Science Explains Why Summer Makes Us Lazy and Confused

Source: Matt Cardy/Getty Images News/Getty Images

The dazzlingly warm months are finally here, making us all relaxed, cheery, and... hideously unproductive? Many of us report a significant drop in productivity (and, er, activity) during the summertime, but the idea that the warm weather actually drives us to laziness has long been seen as a myth. Well, no more: recent research has proven that our brainpower slumps during the summer months, leaving us daydreaming for hours about the smell of grass, the blazing heat and...where were we? Oh, yeah: to find out exactly how summer batters our brains, keep reading.

Summertime, And The Livin' Is Easy

The dazzlingly warm months are finally here, making us all relaxed, cheery, and... hideously unproductive? Many of us report a significant drop in productivity (and, er, activity) during the summertime, but the idea that the warm weather actually drives us to laziness has long been seen as a myth. Well, no more: recent research has proven that our brainpower slumps during the summer months, leaving us daydreaming for hours about the smell of grass, the blazing heat and...where were we? Oh, yeah: to find out exactly how summer batters our brains, keep reading.

Heat Makes Us Slow Thinkers

Quick science flashback: thermoregulation (i.e. heating your body when it's chilly and cooling it when it's overheating) requires energy, which comes from glucose. When trying to cool itself down, the body uses up a hell of a lot more energy than when it's warming you. The body has only a limited amount of stored glucose, which we also need a lot of it for mental processing. So, during winter, there's more energy available to keep you sharp and alert, whereas during summer, there's far less. The good news: You now have an excuse to boost your glucose levels with ice cream.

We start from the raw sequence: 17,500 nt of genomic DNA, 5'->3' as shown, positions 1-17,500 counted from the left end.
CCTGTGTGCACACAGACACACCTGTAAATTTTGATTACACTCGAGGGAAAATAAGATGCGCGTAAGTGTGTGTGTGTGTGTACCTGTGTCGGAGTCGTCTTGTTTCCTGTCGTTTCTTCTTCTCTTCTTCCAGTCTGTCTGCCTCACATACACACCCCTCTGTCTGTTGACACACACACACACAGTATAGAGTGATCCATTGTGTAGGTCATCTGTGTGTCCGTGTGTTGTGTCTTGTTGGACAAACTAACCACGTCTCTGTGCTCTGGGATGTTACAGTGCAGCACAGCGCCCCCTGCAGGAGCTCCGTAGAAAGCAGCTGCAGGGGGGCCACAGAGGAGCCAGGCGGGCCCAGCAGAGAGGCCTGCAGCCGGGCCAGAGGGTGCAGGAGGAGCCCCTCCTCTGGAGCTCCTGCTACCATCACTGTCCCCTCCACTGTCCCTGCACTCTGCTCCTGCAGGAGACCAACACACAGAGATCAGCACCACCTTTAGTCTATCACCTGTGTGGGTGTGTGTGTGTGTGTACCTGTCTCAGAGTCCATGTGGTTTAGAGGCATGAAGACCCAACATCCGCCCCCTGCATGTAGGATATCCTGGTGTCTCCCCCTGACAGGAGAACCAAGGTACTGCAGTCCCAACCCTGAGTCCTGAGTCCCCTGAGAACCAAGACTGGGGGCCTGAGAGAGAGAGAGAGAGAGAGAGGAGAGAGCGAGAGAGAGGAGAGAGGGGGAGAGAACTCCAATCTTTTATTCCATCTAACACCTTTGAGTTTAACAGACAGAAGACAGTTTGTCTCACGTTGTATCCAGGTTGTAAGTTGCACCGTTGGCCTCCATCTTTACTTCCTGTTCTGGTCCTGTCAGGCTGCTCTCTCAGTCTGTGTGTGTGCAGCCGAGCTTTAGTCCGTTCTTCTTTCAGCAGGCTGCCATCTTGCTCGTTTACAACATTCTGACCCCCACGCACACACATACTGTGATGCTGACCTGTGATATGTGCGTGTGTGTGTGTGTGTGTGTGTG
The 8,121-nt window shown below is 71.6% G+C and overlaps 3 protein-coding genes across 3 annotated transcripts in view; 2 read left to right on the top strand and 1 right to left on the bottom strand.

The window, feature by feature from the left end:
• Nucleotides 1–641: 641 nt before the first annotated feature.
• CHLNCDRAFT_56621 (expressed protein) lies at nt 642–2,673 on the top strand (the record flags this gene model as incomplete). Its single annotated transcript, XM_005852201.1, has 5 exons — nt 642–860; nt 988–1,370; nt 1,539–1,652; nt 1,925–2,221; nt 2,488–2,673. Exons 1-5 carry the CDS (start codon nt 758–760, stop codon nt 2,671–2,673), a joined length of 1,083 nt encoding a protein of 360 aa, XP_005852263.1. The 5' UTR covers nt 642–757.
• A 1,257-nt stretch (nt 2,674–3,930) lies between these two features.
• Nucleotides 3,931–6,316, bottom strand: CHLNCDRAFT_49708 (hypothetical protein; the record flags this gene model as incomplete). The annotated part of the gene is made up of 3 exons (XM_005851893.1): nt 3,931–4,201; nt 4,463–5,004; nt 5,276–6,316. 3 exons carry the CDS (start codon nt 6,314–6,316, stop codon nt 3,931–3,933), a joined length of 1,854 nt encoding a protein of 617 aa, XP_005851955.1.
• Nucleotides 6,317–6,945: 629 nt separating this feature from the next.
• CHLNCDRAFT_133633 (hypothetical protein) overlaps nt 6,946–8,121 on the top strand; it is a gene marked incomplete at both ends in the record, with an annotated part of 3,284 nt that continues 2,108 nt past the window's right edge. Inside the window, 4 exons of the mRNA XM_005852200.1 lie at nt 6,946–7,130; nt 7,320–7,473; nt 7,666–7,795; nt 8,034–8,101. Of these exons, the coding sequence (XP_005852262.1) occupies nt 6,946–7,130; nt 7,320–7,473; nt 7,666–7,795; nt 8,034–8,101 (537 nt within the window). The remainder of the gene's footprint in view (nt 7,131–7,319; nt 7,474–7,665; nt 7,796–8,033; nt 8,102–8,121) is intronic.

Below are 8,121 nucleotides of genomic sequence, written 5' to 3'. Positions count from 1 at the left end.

We Stay At Work Longer During Bad Weather

A study of office workers in 2008 found that men spent an additional thirty minutes working during rainy days. (No word on women...) One might say you could explain that due to the fact it's, um, raining, but a follow-up study four years later found that people were quicker to complete tasks during gloomy days. And when Harvard researchers showed people pictures of both sunny and miserable weather, those who'd been shown pleasant outdoor photographs were slower and less productive.

Our Critical Thinking Faculties Drop In The Heat

To figure out how weather affects critical thinking, researchers approached more than a hundred undergraduates on both sunny and miserable days and asked them to listen to arguments for and against higher education. Some points were deliberately strong, others very weak. On sunny days, the confused undergrads couldn't decide which point was the stronger one; in nasty weather, they quickly understood which was the most valid argument. (We think that maybe they were just trying to run off to go sit in the sun, but we'll still go with the findings...)

We Like It Warm, But Are Miserable When It's Too Hot Or Too Cold

News alert: people don't like it when it rains. During a 2013 study interviewing people about their well-being in different climates, researchers found that — and we quote — "life satisfaction decreases with the amount of rain on the day of the interview." Warm weather has long been linked to elevated happiness levels, but when the temperature hits ninety degrees and above, happiness levels fall dramatically. The same study found that when it's too hot, you become as miserable as you would be after you were — again, we quote — "widowed or divorced." WIDOWED?!

So When Are We Comfortable?

So, what's the optimum level of heat for us humans — whom, as we've discovered, are quite picky about climate? Well, apparently if you take humidity out of the equation, then the perfect temperature is 27 degrees celsius, or 81 degrees Fahrenheit. Set your thermostat!